Wednesday, February 18, 2009

Transformational Times, the University and the Dissemination of Research, and A National Digital Library

The good people associated with ARL have been rather busy recently. In addition to a report on digital repositories, there are a few other new reports worth noting here.

First, there is “Transformational Times: An Environmental Scan Prepared for the ARL Strategic Plan Review Task Force”: Here are a few of the trends identified in the introduction (5f.):

  • Libraries need to change their practices for managing traditional content and develop new capabilities for dealing with digital materials of all types, but especially new forms of scholarship, teaching and learning resources, special collections (particularly hidden collections), and research data.
  • Content industries inevitably seek to extend control over the copyright regime and over content, in general, while libraries, authors, and research institutions endeavor to provide more access to and active management of the intellectual assets produced by the academy.
  • Collaborative approaches are being applied to new activities both with regard to traditional operations as well as emerging functions.
  • Radical reconfiguration of research library organizations and services is needed coupled with an increasingly diverse and talented staff to provide needed leadership and technical skills to respond to the rapidly changing environment.
  • New relationships must be formed with library users to support rapid shifts in research and teaching practices.

Second, there is “The University’s Role in the Dissemination of Research and Scholarship—A Call to Action”: The report, which consists of a number of recommendations, opens with “A Vision Statement”:

The creation of new knowledge lies at the heart of the research university and results from tremendous investments of resources by universities, federal and state governments, industry, foundations, and others. The products of that enterprise are created to benefit society. In the process, those products also advance further research and scholarship, along with the teaching and service missions of the university. Reflecting its investments, the academy has a responsibility to ensure the broadest possible access to the fruits of its work both in the short and long term by publics both local and global.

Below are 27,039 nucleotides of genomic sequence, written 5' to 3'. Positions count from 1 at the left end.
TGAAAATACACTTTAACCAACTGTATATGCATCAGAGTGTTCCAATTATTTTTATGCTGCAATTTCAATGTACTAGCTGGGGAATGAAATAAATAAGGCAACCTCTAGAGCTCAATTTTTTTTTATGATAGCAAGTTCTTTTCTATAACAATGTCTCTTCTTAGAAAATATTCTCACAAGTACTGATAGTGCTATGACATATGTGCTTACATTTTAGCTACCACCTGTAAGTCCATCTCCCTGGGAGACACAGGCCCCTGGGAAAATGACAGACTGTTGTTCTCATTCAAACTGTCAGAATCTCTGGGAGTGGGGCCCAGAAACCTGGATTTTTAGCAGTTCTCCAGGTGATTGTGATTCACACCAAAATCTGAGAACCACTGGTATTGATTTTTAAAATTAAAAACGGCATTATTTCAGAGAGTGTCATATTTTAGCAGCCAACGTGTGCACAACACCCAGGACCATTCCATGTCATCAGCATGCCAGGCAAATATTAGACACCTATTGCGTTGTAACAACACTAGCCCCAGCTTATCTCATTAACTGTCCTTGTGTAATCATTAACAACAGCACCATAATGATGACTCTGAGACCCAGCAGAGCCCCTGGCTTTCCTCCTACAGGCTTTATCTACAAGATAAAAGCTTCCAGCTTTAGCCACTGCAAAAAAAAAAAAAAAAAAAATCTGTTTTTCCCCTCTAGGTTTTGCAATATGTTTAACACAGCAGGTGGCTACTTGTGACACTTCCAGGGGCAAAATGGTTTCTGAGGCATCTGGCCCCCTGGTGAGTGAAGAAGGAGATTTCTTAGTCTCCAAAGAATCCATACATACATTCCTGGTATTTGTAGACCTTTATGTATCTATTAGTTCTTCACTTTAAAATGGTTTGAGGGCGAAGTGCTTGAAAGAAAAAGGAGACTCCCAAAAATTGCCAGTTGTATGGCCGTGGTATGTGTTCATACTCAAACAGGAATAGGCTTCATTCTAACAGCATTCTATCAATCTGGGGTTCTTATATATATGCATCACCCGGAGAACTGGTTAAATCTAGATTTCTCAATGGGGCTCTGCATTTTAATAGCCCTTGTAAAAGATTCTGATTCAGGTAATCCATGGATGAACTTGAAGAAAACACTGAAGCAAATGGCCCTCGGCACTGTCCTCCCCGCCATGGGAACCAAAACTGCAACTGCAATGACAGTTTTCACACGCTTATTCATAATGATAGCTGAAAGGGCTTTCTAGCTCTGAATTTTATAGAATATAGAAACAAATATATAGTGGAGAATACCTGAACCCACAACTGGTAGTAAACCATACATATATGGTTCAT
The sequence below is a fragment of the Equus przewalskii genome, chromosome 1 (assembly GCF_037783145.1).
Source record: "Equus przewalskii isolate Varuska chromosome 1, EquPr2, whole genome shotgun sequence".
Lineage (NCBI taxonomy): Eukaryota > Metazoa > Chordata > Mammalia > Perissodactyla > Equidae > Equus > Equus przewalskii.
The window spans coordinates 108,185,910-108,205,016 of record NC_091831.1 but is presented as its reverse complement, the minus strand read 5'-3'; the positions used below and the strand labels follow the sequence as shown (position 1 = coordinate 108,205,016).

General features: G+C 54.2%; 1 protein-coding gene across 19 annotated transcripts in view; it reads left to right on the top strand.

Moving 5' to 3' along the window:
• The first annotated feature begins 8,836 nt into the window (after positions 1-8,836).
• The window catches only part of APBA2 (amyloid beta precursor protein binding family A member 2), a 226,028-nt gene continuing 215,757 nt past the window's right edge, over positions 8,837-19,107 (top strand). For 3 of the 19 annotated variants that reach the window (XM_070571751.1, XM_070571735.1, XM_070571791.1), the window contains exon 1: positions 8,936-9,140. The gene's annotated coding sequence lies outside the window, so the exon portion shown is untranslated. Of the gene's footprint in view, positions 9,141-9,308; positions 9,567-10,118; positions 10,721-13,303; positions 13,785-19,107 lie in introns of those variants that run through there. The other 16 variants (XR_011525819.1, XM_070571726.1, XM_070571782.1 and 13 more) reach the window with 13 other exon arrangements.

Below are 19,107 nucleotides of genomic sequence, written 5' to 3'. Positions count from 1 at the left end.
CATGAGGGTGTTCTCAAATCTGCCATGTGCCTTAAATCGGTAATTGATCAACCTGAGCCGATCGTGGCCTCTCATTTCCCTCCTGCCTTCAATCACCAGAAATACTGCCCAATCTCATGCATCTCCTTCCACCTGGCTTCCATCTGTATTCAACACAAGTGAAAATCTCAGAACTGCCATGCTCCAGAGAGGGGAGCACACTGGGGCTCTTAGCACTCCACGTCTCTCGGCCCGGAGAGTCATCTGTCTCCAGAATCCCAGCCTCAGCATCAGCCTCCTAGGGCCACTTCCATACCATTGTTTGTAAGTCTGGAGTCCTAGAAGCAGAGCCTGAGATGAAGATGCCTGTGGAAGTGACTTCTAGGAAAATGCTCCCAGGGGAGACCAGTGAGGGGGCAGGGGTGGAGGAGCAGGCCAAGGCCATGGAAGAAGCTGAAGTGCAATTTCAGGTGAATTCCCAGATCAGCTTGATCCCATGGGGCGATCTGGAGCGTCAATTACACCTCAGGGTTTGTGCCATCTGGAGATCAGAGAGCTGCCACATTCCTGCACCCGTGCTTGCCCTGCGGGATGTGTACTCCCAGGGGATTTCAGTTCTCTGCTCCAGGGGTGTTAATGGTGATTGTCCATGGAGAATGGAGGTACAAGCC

Faculty research and scholarship represent invaluable intellectual capital, but the value of that capital lies in its effective dissemination to present and future audiences. Dissemination strategies that restrict access are fundamentally at odds with the dissemination imperative inherent in the university mission.

Finally, there is a call to “Establish a Universal, Open Library or Digital Data Commons”: Conclusion:

A large-scale initiative to digitize public domain collections meets just about any test of an effective response to the mounting problems that challenge the United States. Beyond retraining workers with new, valuable skill sets and putting them to work, this initiative will bring high-quality public domain resources into every home, school, community college, university and workplace. It will give businesses, state and local governments, and jobseekers needed resource and will enrich education at all levels by bringing the world’s collective knowledge to parents, teachers, and students. Finally, these scientific, cultural and historical assets will provide much needed content to the extended deployment of broadband throughout the country. Above all, these online, high value intellectual resources will remain available permanently to the Nation as research libraries will provide long-term preservation and access to the digitized content.